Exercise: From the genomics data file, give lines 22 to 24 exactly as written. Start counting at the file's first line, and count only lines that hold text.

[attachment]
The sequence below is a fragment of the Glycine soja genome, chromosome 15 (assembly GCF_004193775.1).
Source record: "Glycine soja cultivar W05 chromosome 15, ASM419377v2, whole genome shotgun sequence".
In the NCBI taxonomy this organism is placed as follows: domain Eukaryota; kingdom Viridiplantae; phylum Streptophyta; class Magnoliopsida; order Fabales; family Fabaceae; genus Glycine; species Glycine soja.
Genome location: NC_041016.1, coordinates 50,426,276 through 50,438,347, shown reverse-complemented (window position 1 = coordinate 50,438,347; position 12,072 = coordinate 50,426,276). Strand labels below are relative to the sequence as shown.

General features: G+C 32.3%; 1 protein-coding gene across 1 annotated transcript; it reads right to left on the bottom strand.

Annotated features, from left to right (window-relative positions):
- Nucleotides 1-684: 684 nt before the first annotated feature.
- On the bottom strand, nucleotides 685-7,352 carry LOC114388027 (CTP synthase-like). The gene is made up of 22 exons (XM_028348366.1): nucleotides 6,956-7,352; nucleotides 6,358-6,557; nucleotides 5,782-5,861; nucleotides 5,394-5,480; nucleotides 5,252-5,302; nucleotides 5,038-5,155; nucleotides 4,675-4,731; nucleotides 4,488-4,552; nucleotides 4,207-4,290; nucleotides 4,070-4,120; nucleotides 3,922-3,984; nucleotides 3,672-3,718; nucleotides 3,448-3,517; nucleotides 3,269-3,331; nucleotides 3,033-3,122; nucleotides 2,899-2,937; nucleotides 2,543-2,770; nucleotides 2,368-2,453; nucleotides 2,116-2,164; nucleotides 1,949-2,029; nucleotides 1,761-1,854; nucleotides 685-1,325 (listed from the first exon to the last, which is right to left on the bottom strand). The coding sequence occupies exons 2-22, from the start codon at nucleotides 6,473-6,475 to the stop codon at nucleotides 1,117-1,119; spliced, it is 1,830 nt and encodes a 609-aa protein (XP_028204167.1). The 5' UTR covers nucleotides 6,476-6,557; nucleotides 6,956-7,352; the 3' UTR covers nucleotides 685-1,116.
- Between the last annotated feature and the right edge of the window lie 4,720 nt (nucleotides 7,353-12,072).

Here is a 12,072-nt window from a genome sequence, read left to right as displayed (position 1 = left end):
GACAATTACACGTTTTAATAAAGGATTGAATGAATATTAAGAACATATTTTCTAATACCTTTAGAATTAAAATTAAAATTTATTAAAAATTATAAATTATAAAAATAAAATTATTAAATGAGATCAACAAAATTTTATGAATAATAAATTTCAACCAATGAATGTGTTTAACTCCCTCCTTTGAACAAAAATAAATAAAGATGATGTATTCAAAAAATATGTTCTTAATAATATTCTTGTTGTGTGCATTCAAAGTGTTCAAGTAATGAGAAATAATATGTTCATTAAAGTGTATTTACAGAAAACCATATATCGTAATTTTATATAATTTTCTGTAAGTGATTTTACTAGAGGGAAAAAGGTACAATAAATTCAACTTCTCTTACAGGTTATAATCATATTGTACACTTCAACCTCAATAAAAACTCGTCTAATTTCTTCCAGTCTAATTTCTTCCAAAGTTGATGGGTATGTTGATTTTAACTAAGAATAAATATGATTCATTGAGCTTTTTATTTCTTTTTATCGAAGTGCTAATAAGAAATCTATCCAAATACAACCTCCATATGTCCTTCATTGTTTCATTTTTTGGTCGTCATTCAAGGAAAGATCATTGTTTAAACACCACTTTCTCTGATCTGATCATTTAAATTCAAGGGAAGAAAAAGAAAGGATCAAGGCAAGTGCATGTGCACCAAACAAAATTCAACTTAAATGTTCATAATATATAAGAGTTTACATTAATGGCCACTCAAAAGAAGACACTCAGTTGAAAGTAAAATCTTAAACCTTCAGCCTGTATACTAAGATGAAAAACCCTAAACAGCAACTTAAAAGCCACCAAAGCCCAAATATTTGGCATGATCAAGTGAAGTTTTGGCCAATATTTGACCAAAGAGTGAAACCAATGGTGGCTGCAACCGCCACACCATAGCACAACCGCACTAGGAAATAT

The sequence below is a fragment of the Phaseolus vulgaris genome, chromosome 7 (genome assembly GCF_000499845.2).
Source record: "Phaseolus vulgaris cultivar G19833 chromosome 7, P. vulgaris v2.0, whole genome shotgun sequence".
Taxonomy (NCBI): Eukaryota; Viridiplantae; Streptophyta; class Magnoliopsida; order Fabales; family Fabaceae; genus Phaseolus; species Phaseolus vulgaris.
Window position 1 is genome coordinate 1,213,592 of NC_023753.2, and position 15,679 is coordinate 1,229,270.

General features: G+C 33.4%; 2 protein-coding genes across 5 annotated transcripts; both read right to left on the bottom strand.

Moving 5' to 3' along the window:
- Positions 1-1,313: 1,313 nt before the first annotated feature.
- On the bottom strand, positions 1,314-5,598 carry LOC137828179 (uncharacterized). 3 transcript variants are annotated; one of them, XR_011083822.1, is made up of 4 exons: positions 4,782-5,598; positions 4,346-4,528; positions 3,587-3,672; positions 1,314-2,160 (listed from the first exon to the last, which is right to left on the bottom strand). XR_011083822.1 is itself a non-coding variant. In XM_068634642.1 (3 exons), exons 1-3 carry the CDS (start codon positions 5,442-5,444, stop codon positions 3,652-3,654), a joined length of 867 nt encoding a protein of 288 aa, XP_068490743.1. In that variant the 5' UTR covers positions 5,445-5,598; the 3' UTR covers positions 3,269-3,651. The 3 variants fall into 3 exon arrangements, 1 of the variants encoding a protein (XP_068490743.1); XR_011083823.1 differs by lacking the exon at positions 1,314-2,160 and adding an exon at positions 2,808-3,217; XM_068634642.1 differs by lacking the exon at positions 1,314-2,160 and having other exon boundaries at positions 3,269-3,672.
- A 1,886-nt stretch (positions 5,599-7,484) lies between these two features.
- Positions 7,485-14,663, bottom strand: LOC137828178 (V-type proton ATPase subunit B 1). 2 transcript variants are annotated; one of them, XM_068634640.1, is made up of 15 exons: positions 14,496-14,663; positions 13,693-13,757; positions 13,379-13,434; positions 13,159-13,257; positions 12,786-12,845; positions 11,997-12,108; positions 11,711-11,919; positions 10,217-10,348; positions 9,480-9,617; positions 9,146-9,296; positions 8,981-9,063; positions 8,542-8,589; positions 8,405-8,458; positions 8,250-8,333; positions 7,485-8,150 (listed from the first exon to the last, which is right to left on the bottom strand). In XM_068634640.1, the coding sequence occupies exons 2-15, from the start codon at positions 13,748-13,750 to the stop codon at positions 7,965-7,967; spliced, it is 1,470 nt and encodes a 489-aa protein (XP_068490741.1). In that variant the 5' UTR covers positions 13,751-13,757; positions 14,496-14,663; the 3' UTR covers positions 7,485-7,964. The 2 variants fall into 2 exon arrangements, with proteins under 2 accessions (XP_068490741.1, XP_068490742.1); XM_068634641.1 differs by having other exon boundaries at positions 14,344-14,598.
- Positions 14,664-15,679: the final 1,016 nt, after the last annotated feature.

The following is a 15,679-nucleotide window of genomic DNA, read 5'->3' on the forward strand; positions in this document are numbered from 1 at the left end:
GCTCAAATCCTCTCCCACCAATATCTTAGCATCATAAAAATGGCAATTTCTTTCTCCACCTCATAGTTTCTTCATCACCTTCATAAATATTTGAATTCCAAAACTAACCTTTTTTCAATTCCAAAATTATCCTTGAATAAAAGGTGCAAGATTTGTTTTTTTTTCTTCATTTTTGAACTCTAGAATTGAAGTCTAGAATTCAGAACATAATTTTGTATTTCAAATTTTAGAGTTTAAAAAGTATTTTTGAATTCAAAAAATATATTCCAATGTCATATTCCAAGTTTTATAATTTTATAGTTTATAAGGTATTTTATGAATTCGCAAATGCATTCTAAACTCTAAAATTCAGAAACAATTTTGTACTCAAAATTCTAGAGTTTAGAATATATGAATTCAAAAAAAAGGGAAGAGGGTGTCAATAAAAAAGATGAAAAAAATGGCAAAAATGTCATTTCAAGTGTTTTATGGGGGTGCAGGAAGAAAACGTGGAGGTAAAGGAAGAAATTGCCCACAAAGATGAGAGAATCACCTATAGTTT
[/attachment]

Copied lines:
- Positions 14,664-15,679: the final 1,016 nt, after the last annotated feature.

The following is a 15,679-nucleotide window of genomic DNA, read 5'->3' on the forward strand; positions in this document are numbered from 1 at the left end:
GCTCAAATCCTCTCCCACCAATATCTTAGCATCATAAAAATGGCAATTTCTTTCTCCACCTCATAGTTTCTTCATCACCTTCATAAATATTTGAATTCCAAAACTAACCTTTTTTCAATTCCAAAATTATCCTTGAATAAAAGGTGCAAGATTTGTTTTTTTTTCTTCATTTTTGAACTCTAGAATTGAAGTCTAGAATTCAGAACATAATTTTGTATTTCAAATTTTAGAGTTTAAAAAGTATTTTTGAATTCAAAAAATATATTCCAATGTCATATTCCAAGTTTTATAATTTTATAGTTTATAAGGTATTTTATGAATTCGCAAATGCATTCTAAACTCTAAAATTCAGAAACAATTTTGTACTCAAAATTCTAGAGTTTAGAATATATGAATTCAAAAAAAAGGGAAGAGGGTGTCAATAAAAAAGATGAAAAAAATGGCAAAAATGTCATTTCAAGTGTTTTATGGGGGTGCAGGAAGAAAACGTGGAGGTAAAGGAAGAAATTGCCCACAAAGATGAGAGAATCACCTATAGTTT